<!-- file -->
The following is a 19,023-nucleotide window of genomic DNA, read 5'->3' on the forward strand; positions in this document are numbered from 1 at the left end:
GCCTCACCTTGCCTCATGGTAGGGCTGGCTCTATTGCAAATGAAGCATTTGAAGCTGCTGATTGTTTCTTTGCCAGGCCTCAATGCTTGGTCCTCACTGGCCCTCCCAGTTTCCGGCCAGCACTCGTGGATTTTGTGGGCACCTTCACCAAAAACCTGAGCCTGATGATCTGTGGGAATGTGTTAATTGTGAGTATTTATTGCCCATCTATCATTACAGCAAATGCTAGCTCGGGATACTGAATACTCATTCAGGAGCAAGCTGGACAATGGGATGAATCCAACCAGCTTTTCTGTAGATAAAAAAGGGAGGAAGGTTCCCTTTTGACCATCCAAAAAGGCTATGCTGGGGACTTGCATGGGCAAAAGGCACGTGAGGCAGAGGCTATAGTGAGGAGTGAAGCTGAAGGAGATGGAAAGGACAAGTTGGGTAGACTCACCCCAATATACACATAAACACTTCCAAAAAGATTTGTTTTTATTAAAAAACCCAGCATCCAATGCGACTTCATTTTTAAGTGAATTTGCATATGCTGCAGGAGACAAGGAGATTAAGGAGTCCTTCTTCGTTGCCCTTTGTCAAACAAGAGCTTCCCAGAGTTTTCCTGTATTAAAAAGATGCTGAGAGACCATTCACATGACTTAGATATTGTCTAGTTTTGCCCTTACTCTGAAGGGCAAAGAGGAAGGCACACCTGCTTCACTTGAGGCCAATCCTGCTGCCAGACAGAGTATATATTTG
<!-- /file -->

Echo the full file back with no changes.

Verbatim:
The following is a 19,023-nucleotide window of genomic DNA, read 5'->3' on the forward strand; positions in this document are numbered from 1 at the left end:
GCCTCACCTTGCCTCATGGTAGGGCTGGCTCTATTGCAAATGAAGCATTTGAAGCTGCTGATTGTTTCTTTGCCAGGCCTCAATGCTTGGTCCTCACTGGCCCTCCCAGTTTCCGGCCAGCACTCGTGGATTTTGTGGGCACCTTCACCAAAAACCTGAGCCTGATGATCTGTGGGAATGTGTTAATTGTGAGTATTTATTGCCCATCTATCATTACAGCAAATGCTAGCTCGGGATACTGAATACTCATTCAGGAGCAAGCTGGACAATGGGATGAATCCAACCAGCTTTTCTGTAGATAAAAAAGGGAGGAAGGTTCCCTTTTGACCATCCAAAAAGGCTATGCTGGGGACTTGCATGGGCAAAAGGCACGTGAGGCAGAGGCTATAGTGAGGAGTGAAGCTGAAGGAGATGGAAAGGACAAGTTGGGTAGACTCACCCCAATATACACATAAACACTTCCAAAAAGATTTGTTTTTATTAAAAAACCCAGCATCCAATGCGACTTCATTTTTAAGTGAATTTGCATATGCTGCAGGAGACAAGGAGATTAAGGAGTCCTTCTTCGTTGCCCTTTGTCAAACAAGAGCTTCCCAGAGTTTTCCTGTATTAAAAAGATGCTGAGAGACCATTCACATGACTTAGATATTGTCTAGTTTTGCCCTTACTCTGAAGGGCAAAGAGGAAGGCACACCTGCTTCACTTGAGGCCAATCCTGCTGCCAGACAGAGTATATATTTG